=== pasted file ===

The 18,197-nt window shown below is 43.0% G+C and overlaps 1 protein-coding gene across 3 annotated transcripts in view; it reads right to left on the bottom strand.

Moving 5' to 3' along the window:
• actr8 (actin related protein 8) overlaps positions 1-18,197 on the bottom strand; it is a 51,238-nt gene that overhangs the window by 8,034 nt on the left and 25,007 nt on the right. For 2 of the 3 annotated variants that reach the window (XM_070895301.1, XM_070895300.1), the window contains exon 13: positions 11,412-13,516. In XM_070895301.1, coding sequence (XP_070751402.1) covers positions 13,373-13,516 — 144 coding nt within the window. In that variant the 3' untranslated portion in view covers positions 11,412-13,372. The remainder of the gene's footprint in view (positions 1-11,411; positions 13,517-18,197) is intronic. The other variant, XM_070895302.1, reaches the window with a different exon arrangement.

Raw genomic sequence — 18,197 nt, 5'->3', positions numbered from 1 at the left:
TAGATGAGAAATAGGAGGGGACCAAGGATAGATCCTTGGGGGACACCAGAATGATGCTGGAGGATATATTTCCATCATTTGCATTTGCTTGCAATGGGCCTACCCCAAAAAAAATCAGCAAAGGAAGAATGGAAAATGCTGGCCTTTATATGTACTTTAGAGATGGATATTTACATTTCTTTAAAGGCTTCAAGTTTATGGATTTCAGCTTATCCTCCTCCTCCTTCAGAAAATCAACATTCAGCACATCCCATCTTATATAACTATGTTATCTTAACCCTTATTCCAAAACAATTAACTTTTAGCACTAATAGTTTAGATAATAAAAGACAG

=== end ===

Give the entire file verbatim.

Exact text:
The 18,197-nt window shown below is 43.0% G+C and overlaps 1 protein-coding gene across 3 annotated transcripts in view; it reads right to left on the bottom strand.

Moving 5' to 3' along the window:
• actr8 (actin related protein 8) overlaps positions 1-18,197 on the bottom strand; it is a 51,238-nt gene that overhangs the window by 8,034 nt on the left and 25,007 nt on the right. For 2 of the 3 annotated variants that reach the window (XM_070895301.1, XM_070895300.1), the window contains exon 13: positions 11,412-13,516. In XM_070895301.1, coding sequence (XP_070751402.1) covers positions 13,373-13,516 — 144 coding nt within the window. In that variant the 3' untranslated portion in view covers positions 11,412-13,372. The remainder of the gene's footprint in view (positions 1-11,411; positions 13,517-18,197) is intronic. The other variant, XM_070895302.1, reaches the window with a different exon arrangement.

Raw genomic sequence — 18,197 nt, 5'->3', positions numbered from 1 at the left:
TAGATGAGAAATAGGAGGGGACCAAGGATAGATCCTTGGGGGACACCAGAATGATGCTGGAGGATATATTTCCATCATTTGCATTTGCTTGCAATGGGCCTACCCCAAAAAAAATCAGCAAAGGAAGAATGGAAAATGCTGGCCTTTATATGTACTTTAGAGATGGATATTTACATTTCTTTAAAGGCTTCAAGTTTATGGATTTCAGCTTATCCTCCTCCTCCTTCAGAAAATCAACATTCAGCACATCCCATCTTATATAACTATGTTATCTTAACCCTTATTCCAAAACAATTAACTTTTAGCACTAATAGTTTAGATAATAAAAGACAG